Bernard Glasser was born on January 28, 1910 in the Berkley section of Norfolk just across the Elizabeth River from this office building. He attended the public schools in Berkley and Maury High School in Norfolk. He was one of ten children, the fifth child. The children worked from a very young age to help their father, Moses Glasser, run a department store and pawn brokerage in Berkley.

In 1927, Bernard started his studies at the University of Virginia, where he was a philosophy major. He loved words and kept a hand-written book of his favorite words, their spelling, meaning, etc. After two years at UVA, he matriculated into the UVA Law School and graduated there in 1932 while becoming the Business Manager of the prestigious University of Virginia Law Review. He was licensed to practice law at the age of 22. After initially working at a large downtown Norfolk law firm for six months, he decided that practice was not for him and he hung his own “shingle” in the Berkley section in the same building as a local savings & loan association called Atlantic Permanent Savings & Loan Association. There, he was able to assist the bank with its legal needs whenever they called upon him and, coincidentally, later on, met and got to know Bill Monroe’s grandfather, W. T. Monroe, who was a director of that bank.

This is the beginning of this law firm’s representation of creditors. It was over 80 years ago.

Bernard always had a small firm. He wanted to know everything that was going on in his law firm and how the clients were treated. Two lawyers who worked him later became Judges in Chesapeake. He was  good teacher who emphasized being on time, a clean desk, and efficient, honest and reasonably priced delivery of legal services.

Richard S. Glasser, following the example set by his father, Bernard Glasser, practiced at and built his family’s law firm, Glasser and Glasser, P.L.C., for all fifty-four years of his legal career. For the last forty-three years, Richard, aided by an experienced team of hard working attorneys and paralegals, gained national recognition for the Firm as a pioneer and leader in the Asbestos Litigation, representing victims who suffered permanent and often fatal diseases as a result of asbestos exposure. Led by Richard, they successfully obtained substantial verdicts and settlements in State and Federal courts in Virginia and around the country. More recently, the Firm, encouraged by Richard, broadened its practice to include litigation involving faulty medical devices, serious injury and death cases caused by motor vehicles especially tractor-trailer trucks. Richard took a special interest in broadening our federal court practice to include serving as local counsel in plaintiffs’ pharmaceutical anti-trust cases. These cases involve both direct and indirect purchases of prescription medications. As the Firm’s Managing Partner, Richard constantly kept abreast and advised the Creditors’ Rights, Bankruptcy and Foreclosure departments in their effective representation of major banks, credit card companies and other businesses.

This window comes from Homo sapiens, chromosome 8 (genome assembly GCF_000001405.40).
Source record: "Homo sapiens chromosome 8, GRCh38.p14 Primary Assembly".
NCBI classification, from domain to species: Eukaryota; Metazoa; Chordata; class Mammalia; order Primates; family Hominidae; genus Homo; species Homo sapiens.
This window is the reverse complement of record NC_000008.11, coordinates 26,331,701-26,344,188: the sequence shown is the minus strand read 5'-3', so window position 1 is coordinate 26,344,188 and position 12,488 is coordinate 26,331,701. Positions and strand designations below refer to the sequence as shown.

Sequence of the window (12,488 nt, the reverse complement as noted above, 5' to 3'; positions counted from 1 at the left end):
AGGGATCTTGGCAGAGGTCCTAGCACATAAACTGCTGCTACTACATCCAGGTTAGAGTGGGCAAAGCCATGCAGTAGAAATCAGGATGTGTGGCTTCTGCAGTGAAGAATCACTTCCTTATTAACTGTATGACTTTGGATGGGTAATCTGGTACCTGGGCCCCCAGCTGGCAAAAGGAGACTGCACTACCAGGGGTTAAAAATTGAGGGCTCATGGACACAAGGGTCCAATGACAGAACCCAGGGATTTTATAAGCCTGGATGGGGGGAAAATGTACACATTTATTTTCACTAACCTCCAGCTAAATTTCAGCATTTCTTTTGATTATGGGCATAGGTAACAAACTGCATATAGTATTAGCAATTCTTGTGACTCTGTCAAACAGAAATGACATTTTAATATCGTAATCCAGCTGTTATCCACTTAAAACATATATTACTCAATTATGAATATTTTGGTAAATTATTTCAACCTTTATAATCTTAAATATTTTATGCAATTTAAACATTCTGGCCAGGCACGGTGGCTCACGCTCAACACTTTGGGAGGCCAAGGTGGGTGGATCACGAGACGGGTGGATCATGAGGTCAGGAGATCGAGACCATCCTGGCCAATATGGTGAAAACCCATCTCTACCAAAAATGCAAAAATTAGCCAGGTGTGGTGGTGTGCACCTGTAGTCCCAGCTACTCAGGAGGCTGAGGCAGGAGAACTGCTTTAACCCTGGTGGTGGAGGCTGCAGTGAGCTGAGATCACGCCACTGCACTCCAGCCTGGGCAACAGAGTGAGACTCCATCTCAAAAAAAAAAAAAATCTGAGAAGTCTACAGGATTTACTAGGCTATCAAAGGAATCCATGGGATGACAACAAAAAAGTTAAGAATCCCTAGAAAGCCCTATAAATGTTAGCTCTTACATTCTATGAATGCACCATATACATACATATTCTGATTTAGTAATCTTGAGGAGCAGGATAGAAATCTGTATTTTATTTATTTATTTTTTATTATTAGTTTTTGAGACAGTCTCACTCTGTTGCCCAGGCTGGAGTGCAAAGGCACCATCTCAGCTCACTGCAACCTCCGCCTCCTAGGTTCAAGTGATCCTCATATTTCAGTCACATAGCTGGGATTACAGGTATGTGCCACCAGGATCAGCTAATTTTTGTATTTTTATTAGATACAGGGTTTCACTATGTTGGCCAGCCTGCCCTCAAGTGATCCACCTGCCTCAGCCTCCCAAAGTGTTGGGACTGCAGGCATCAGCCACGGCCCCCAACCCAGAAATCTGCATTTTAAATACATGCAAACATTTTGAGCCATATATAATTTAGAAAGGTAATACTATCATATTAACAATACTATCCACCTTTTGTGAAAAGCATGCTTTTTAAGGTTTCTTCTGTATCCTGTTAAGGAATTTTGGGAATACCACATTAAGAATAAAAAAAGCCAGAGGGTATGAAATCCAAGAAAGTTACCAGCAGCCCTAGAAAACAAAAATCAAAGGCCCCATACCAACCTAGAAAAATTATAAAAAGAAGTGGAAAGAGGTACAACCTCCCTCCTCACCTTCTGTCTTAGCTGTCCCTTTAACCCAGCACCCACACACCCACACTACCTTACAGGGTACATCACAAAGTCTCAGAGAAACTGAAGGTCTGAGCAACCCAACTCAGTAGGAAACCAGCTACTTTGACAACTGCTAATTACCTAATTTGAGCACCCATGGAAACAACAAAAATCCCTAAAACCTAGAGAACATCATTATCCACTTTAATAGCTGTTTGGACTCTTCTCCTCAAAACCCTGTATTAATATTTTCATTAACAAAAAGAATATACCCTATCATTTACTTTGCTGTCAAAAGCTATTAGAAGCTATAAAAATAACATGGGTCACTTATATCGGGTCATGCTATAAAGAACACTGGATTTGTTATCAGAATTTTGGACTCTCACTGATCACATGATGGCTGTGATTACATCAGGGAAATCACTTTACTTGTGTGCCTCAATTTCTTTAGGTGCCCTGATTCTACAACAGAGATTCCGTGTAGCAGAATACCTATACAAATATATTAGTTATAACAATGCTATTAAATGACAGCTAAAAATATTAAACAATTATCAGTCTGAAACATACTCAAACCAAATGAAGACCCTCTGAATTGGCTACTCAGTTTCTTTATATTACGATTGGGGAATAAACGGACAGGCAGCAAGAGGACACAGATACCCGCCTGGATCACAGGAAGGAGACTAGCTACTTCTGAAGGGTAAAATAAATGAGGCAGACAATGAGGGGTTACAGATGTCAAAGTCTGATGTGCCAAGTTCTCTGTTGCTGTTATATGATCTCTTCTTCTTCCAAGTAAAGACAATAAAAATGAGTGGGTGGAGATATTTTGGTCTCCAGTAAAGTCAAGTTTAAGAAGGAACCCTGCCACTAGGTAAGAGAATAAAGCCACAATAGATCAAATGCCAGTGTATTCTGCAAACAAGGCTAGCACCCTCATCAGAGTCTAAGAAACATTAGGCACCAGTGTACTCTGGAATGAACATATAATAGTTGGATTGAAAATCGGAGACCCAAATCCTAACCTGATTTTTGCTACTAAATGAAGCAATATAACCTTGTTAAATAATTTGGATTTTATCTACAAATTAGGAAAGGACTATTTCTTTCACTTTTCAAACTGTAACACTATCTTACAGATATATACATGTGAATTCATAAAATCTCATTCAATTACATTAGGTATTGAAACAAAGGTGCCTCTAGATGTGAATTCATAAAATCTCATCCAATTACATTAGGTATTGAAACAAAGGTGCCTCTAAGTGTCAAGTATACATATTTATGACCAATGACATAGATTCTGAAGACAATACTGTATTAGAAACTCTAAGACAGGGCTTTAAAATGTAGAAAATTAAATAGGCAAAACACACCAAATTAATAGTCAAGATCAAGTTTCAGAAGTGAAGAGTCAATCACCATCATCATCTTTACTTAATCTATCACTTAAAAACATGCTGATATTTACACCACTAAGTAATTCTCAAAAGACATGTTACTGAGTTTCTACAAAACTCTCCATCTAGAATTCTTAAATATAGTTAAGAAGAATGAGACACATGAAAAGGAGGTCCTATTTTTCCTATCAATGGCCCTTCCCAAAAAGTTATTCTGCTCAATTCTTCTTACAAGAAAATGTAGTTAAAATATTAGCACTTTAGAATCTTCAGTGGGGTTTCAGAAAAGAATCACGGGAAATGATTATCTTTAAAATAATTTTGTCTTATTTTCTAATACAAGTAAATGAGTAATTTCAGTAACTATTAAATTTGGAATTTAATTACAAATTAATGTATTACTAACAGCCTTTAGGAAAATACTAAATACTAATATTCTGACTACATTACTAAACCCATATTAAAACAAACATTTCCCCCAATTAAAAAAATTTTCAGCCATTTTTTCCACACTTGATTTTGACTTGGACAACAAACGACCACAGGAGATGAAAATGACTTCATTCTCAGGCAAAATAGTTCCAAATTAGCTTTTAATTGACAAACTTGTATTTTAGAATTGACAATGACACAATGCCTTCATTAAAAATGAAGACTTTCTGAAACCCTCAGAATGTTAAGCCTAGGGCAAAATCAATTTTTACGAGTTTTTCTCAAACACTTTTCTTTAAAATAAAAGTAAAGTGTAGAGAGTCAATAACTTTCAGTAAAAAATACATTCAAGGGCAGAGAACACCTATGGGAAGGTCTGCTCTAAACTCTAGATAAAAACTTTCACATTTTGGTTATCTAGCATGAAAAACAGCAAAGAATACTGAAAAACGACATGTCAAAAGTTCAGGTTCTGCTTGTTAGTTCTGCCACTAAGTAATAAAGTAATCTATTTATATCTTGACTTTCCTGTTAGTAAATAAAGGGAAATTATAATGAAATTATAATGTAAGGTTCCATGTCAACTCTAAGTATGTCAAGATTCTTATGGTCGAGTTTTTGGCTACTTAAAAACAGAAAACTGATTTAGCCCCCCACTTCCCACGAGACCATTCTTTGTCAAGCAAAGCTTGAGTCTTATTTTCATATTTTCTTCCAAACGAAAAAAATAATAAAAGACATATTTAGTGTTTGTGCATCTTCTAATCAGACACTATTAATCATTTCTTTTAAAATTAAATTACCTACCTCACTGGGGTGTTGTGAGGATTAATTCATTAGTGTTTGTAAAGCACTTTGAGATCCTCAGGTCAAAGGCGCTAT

Richard achieved the highest rating from Martindale Hubbell every year since 1984, was selected for listing in The Best Lawyers in America every year since 1987, and was recognized by the Virginia Trial Lawyers Association with a special award for “Courageous Advocacy.”

Richard had a great sense of humor and his delivery could make anyone laugh. He was known for his upbeat personality, charisma and zest for life – people were drawn to him. He was unfailingly polite, kind, generous, and devoted to his family.

His sense of community was reflected in his many generous contributions to charitable, cultural and civic causes. Richard was a member of the Greater Norfolk Council and the Hampton Roads Community Foundation. He served on the board of the Eastern Virginia Medical School Foundation, was a member of the Leadership Alliance of Chrysler Museum, and was a longtime member of the United Way’s Tocqueville Society. He was a leader in every sense of the word, and his ethics never wavered. Richard taught: “Do the right thing, the right way, for the right reason.”

 

Melvin R. Zimm was a grateful, loyal and talented partner in the law firm of Glasser and Glasser, P.C. and practiced there since 1982. He considered the firm his second family, especially Michael and Richard Glasser and his secretary of almost 20 years, Elaine Philbrick. Mel was a past vice chairperson for the Anti-Defamation League and was a past member of the United Jewish Federation’s Holocaust Commission. He was a valued member of the United Federation’s Jewish Festival Film Committee. He possessed a vast knowledge of film of all genres, and particularly appreciated early American sound film. He considered it a privilege to serve on the Board of Directors of Old Point National Bank and to be a chairman of their Norfolk Regional Board, all the while possessing a sincere affection for the people who served with him and the bank’s employees.

He dedicated a large part of his life to the study of the Holocaust and promoting lessons of tolerance to all people. He taught these values to his children. He understood the true nature of charity towards others, all the while eschewing self-aggrandizement or recognition. Mel had a rare, keen intellect and could easily be characterized as a true renaissance man. He was a man of intense passions and possessed a personality that was larger than life. Constantly learning, always mastering different disciplines and interests, Mel derived tremendous pleasure sharing what he had learned or acquired with others. He received his Bachelor of Arts with distinction from the University of Virginia in 1975 with a major in history; in 1978 he received a Juris Doctor from the William & Mary Law School and was a member of the law school’s Dean’s Council.